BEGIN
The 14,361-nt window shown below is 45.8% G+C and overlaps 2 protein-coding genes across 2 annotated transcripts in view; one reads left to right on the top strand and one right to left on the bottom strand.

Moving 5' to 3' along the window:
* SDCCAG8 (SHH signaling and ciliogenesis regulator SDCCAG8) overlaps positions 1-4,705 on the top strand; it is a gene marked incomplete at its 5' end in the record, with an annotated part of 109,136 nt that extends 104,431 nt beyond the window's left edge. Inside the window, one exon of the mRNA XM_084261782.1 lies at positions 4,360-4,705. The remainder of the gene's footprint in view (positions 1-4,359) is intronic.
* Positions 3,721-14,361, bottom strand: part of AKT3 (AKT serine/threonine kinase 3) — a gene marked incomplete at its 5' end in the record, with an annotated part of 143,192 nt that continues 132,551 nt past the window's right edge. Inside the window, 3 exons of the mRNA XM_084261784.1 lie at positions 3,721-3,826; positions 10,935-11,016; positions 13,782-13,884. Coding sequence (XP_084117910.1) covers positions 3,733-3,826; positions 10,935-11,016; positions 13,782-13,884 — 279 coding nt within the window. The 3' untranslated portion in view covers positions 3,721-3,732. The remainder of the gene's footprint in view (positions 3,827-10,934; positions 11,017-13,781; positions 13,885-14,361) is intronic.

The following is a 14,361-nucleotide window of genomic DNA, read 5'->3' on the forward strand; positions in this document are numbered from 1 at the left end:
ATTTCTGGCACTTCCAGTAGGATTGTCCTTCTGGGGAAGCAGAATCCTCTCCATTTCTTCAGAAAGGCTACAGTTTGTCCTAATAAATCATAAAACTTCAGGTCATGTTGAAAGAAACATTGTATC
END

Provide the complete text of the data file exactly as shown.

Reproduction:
The 14,361-nt window shown below is 45.8% G+C and overlaps 2 protein-coding genes across 2 annotated transcripts in view; one reads left to right on the top strand and one right to left on the bottom strand.

Moving 5' to 3' along the window:
* SDCCAG8 (SHH signaling and ciliogenesis regulator SDCCAG8) overlaps positions 1-4,705 on the top strand; it is a gene marked incomplete at its 5' end in the record, with an annotated part of 109,136 nt that extends 104,431 nt beyond the window's left edge. Inside the window, one exon of the mRNA XM_084261782.1 lies at positions 4,360-4,705. The remainder of the gene's footprint in view (positions 1-4,359) is intronic.
* Positions 3,721-14,361, bottom strand: part of AKT3 (AKT serine/threonine kinase 3) — a gene marked incomplete at its 5' end in the record, with an annotated part of 143,192 nt that continues 132,551 nt past the window's right edge. Inside the window, 3 exons of the mRNA XM_084261784.1 lie at positions 3,721-3,826; positions 10,935-11,016; positions 13,782-13,884. Coding sequence (XP_084117910.1) covers positions 3,733-3,826; positions 10,935-11,016; positions 13,782-13,884 — 279 coding nt within the window. The 3' untranslated portion in view covers positions 3,721-3,732. The remainder of the gene's footprint in view (positions 3,827-10,934; positions 11,017-13,781; positions 13,885-14,361) is intronic.

The following is a 14,361-nucleotide window of genomic DNA, read 5'->3' on the forward strand; positions in this document are numbered from 1 at the left end:
ATTTCTGGCACTTCCAGTAGGATTGTCCTTCTGGGGAAGCAGAATCCTCTCCATTTCTTCAGAAAGGCTACAGTTTGTCCTAATAAATCATAAAACTTCAGGTCATGTTGAAAGAAACATTGTATC